Medi-Cal managed care program
medical doctor (avoid — use doctor of medicine)
medical loss ratio
Medicare Part D
memorandums of understanding
mHealth (mobile health)
mindfulness-based stress reduction
morphine equivalent dose (avoid — use MME)
morphine milligram equivalents (MME)
National Committee for Quality Assurance (NCQA)
nonprofit (not not-for-profit)
number one, number one–rated (use en dash)
ob/gyn (not OB/gyn or OB/GYN)
on-site (adj. and adv.)
opioid-dependent, frequent [ED or services] user (not frequent user or high utilizer/user)
opioid treatment program
opioid use disorder
osteopathic medicine (not osteopathy)
osteopathic physician (not osteopath or osteopathic doctor)
out of pocket (adv.), out-of-pocket (adj.)
Partnership HealthPlan of California (no space in HealthPlan)
part time (n.), part-time (adj. and adv.)
patient-centered medical home
payer (not payor)
pay for performance (n.), pay-for-performance (adj.) or P4P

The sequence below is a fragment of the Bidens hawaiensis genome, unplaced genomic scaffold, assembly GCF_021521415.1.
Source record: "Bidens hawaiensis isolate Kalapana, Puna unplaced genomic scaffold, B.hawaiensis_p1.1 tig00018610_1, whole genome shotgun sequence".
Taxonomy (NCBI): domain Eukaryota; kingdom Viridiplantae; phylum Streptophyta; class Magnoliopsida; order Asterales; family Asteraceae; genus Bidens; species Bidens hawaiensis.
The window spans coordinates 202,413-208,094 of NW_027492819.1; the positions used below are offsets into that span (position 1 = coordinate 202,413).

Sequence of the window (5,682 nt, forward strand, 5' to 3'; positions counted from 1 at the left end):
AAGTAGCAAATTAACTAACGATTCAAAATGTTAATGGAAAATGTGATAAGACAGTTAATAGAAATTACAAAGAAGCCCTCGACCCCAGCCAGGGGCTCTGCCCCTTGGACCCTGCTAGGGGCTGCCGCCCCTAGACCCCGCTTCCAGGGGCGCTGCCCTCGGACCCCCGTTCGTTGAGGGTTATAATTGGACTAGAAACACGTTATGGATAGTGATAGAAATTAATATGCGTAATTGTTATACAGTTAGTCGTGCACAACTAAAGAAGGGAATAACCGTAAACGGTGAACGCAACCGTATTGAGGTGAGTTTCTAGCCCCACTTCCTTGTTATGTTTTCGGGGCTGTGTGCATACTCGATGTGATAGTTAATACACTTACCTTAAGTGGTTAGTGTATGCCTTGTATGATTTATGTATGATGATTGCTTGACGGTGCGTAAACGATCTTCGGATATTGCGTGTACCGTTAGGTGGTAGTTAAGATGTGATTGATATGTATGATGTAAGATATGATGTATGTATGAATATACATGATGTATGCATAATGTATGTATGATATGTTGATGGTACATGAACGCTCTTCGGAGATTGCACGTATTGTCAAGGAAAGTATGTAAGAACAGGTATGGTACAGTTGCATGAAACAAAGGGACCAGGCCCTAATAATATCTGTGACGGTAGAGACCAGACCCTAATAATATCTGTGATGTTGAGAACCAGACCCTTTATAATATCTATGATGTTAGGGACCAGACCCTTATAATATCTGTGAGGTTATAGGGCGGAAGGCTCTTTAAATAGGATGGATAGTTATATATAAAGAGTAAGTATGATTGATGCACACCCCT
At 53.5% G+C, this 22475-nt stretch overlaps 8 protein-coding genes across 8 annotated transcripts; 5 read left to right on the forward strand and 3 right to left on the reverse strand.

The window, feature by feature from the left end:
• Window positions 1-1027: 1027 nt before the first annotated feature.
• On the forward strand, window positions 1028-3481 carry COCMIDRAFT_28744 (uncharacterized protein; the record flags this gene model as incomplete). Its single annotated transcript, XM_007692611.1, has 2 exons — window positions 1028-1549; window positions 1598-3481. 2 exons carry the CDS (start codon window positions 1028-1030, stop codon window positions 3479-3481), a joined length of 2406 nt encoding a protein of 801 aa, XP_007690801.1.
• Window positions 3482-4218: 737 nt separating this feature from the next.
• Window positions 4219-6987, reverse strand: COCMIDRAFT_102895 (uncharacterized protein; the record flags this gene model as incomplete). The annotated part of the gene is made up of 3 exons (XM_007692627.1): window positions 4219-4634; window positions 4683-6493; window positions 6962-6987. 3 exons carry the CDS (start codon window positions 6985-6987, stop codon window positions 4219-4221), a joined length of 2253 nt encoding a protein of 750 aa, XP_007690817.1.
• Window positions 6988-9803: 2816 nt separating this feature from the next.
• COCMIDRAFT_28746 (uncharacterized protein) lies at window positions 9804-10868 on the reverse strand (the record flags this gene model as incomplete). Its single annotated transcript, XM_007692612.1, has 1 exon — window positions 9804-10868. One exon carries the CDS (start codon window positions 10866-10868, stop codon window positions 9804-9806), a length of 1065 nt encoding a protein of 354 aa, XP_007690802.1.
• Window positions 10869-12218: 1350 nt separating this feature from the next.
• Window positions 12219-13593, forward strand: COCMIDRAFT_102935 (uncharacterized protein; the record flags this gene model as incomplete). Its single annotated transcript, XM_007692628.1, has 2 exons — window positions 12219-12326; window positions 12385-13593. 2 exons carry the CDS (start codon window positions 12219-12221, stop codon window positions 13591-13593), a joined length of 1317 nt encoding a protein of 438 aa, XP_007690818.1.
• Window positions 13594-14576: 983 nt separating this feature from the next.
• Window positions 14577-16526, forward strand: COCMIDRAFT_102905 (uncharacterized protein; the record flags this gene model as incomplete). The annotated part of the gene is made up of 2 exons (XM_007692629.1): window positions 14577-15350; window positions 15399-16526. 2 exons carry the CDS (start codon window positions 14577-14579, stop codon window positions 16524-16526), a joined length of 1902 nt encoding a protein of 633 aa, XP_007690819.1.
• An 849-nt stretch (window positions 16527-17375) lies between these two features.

per-member per-month or per-person per-month (adj.)
per member per month or per person per month (adv.)
persons — avoid except in SPDs. Use people or populations.
pharmacological (not pharmacologic)
Physician Orders for Life-Sustaining Treatment (POLST)
platinum (ACA plan level)
preventive (not preventative)
primary care, primary care physician (no hyphen even as adj.)
program (not program area)
promotor (sing.), promotores (pl.)
psychiatric/mental health nurse practitioners
qualified health plan
Quality Improvement Organization
quick reference guide
real time (n.), real-time (adj.)
Regional Model (Medi-Cal managed care)
residential care facilities for the elderly
rollout (n.), roll out (v.)
Rural Health Clinic
safety net (n.), safety-net patient (adj.)